If you really want to understand the futility of wind power, consider the following analysis. In 2007 (the last year for which verified data is currently available) the Department of Energy reported that there were 389 wind-farms producing electricity in the United States, with a net generation capacity of 16,596 megawatts.  If all of those windmills were churning out electrons at capacity all of the time, they would have produced a little over 145 million megawatt hours of electricity in 2007. How much did they in fact produce? A little less than 27 million megawatt hours, or less than twenty percent of capacity (also called “capacity factor” in the business).

If a coal-fired plant providing base-load power operates at something less than a ninety percent capacity factor, it’s owners are going to take a long, hard look at the way it’s being run. But windmills – both because they’re expensive and thus often among the last units to called into service to meet demand, and because you just can’t count on the wind – are built in droves despite the fact they are eighty percent useless. But for government subsidies, Cape Wind, or any of the big wind farms sprouting up across the country, would not exist.

  • http://www.cwposse.org/waterforfighting/campaign.html J. F. Shaughnessy

    I am in total agreement with and share the same sentiments of the author. However, such common sense financial study of this situation accounts for little in the mind of an administration so set upon dismantling the electrical production status quo and replacing it with systems that impart situations across the nation where “electricity rates would necessarily skyrocket.”http://www.youtube.com/watch?v=3f-Jf_LGi-c

    November just cannot come quickly enough.

    • PrudentMan

      It is remarkable how ignorant the American public is regarding the re-distribution of wealth to Muslim countries enhanced by our failure to increase our domestic energy sources; all of them!

      In 2001 George W. Bush proposed an energy policy in which members of both parties in Congress bad-mouthed. One of the arguments was that it could take ten years to produce results. Is there any question that we need a Referendum for Congressional Term Limits as, under the current system, if you are not a crook when you get elected you soon will have to be in order to get anything done.

  • Thunder

    Wind turbine – that mechanical contraption's movement costs more than it produces, but masses believe and push that nonsense….
    Give me subsidies and I will deliver energy from…from…you name it.
    BTW –
    "Accident" with oil rig AND Texas rafinery? RRRRRRRRRight.

    • Jim C.

      Can you imagine what a disaster might come if even one of the wind turbines failed? Such a wind spill could wreak havoc.

      We have to shout "Drill, baby, drill" even louder this November!

      • coyote3

        I don't have to imagine, they are already a disaster. Indeed, the cost is not worth the return.

    • davarino

      Ya this "accident" has come just at the right time, for the left. Its hard to imagine the left being able to pull something like this off, but its hard to imagine how all the safety devices failed on this rig.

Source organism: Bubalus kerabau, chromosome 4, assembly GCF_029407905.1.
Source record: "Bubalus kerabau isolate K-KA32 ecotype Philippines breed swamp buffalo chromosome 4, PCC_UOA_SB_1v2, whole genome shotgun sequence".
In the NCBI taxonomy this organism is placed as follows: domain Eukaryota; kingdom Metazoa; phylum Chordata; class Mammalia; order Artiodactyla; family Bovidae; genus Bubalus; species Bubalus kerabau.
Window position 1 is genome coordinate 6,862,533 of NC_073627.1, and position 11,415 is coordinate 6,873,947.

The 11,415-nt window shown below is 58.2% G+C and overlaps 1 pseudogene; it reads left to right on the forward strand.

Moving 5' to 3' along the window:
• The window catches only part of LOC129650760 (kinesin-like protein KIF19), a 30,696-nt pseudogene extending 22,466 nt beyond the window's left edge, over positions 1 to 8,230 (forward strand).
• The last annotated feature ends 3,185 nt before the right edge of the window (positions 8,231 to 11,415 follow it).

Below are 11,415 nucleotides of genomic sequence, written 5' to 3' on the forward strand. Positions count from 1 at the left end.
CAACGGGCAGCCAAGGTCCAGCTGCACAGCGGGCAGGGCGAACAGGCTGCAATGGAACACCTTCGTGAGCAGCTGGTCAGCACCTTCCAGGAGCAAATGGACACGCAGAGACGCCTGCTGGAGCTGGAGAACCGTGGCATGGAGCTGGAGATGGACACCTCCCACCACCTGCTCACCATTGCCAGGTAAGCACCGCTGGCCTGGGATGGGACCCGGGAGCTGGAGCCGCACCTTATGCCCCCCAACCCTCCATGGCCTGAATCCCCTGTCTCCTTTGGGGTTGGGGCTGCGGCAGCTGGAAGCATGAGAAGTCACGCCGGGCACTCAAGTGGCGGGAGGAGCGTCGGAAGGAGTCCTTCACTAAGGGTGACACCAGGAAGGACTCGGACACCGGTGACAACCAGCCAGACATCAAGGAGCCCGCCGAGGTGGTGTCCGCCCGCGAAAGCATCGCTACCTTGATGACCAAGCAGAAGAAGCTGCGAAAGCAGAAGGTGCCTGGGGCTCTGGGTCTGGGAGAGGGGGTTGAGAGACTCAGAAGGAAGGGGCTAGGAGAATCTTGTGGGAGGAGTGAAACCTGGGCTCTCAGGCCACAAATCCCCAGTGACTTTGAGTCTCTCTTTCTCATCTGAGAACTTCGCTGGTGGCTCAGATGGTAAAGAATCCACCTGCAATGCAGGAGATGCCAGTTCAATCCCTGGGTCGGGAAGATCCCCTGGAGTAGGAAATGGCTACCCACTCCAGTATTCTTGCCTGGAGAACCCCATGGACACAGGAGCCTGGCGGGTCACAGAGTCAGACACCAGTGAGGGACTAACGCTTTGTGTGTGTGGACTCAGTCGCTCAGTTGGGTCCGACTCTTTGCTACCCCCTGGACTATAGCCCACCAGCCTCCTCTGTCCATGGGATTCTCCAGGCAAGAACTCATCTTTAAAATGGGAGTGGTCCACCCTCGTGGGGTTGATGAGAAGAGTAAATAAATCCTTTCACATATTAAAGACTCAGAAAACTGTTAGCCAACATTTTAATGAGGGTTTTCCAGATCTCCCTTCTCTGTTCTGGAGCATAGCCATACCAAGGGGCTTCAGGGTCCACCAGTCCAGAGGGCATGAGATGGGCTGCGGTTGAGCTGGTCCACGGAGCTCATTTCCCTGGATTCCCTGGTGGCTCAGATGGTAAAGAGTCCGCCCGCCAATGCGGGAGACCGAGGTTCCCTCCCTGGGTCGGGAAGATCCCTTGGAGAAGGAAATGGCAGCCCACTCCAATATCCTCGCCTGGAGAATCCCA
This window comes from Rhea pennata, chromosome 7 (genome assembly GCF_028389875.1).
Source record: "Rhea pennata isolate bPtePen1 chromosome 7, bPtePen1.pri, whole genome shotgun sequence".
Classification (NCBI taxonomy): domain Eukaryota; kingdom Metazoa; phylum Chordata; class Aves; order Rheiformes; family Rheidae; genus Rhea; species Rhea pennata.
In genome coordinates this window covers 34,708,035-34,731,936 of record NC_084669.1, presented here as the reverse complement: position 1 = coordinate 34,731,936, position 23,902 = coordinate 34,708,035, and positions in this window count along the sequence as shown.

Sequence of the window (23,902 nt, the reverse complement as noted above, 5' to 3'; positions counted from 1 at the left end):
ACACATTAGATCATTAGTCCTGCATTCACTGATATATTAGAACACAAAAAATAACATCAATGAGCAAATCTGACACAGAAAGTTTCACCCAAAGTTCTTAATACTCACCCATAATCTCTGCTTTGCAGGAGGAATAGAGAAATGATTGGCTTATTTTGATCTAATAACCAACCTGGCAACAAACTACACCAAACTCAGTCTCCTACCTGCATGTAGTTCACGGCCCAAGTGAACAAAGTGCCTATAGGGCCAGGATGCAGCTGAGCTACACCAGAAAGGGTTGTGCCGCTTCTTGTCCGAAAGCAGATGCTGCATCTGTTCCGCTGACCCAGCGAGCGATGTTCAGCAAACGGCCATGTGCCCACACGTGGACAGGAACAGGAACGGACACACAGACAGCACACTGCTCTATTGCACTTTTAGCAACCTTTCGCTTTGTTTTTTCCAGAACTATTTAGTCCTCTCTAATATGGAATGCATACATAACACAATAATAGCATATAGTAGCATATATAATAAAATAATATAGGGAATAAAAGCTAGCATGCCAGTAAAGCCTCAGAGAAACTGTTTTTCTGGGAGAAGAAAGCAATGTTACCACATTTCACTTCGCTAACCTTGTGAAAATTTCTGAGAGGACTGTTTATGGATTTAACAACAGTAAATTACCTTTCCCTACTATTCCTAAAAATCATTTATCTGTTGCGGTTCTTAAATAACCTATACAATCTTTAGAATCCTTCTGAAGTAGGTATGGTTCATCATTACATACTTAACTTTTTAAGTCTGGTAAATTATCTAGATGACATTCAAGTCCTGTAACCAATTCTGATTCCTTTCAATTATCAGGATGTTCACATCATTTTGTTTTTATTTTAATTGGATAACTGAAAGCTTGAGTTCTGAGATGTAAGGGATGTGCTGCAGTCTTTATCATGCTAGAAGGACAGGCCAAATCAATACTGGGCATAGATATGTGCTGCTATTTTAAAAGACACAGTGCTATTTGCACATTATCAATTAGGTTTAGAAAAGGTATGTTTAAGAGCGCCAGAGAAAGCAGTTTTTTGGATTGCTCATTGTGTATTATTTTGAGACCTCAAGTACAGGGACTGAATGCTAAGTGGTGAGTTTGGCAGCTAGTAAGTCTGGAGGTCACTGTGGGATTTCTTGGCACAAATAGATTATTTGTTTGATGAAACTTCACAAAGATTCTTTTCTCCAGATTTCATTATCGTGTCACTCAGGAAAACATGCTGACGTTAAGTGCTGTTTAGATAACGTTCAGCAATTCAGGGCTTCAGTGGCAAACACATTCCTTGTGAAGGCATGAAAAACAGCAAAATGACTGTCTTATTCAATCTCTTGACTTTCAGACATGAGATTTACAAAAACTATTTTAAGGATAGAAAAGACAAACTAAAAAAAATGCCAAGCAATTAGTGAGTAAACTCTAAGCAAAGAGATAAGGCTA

It keeps getting scarier and scarier.

      If your thinkin what I'm thinkin, we are in big trouble

  • Sam Deakins

    Tell RFK, Jr that his late uncle supported that Boston Dig boondoggle that cost the US taxpayer a lot more than first advertized. Yes, those Kennedy's sure are worried about the American people alright.

  • Mike

    You need to redo your math.

    170MW * 24 * 365 gives you 1,489,200 MWH per year
    Your 0.33 / kwh would have them making $1 billion in slightly over 2 years.

    • KFA

      Right Mike. I did the math before I read your comment. Of course the 170 MW for 24/7 from 130 windmills is unrealistic as is the no interest and no maintenance assumptions.

      • redoyourmath

        You did the math, but you didn't do the research. 130 turbines at 3.6 MW capacity = 468 MW total capacity. The 170 MW reference is terrible, since it doesn't assume generation and was made up by some reporter that doesn't understand electric generation. At 40% generation capacity (similar to offshore farms in Europe), Cape Wind is expected to generate about 1,600,000 kilowatt hours annually – or 330,000,000 kWh over 20 years. Now's when you divide your $1 billion by 330 million kWh, which equals three cents per kwh (3 cents).

      • redoyourmath

        You did the math, but you didn't do the research. 130 turbines at 3.6 MW capacity = 468 MW total capacity. The 170 MW reference is terrible, since it doesn't assume generation and was made up by some reporter that doesn't understand electric generation. At 40% generation capacity (similar to offshore farms in Europe), Cape Wind is expected to generate about 1,600,000 kilowatt hours annually – or 330,000,000 kWh over 20 years. Now's when you divide your $1 billion by 330 million kWh, which equals three cents per kwh (3 cents).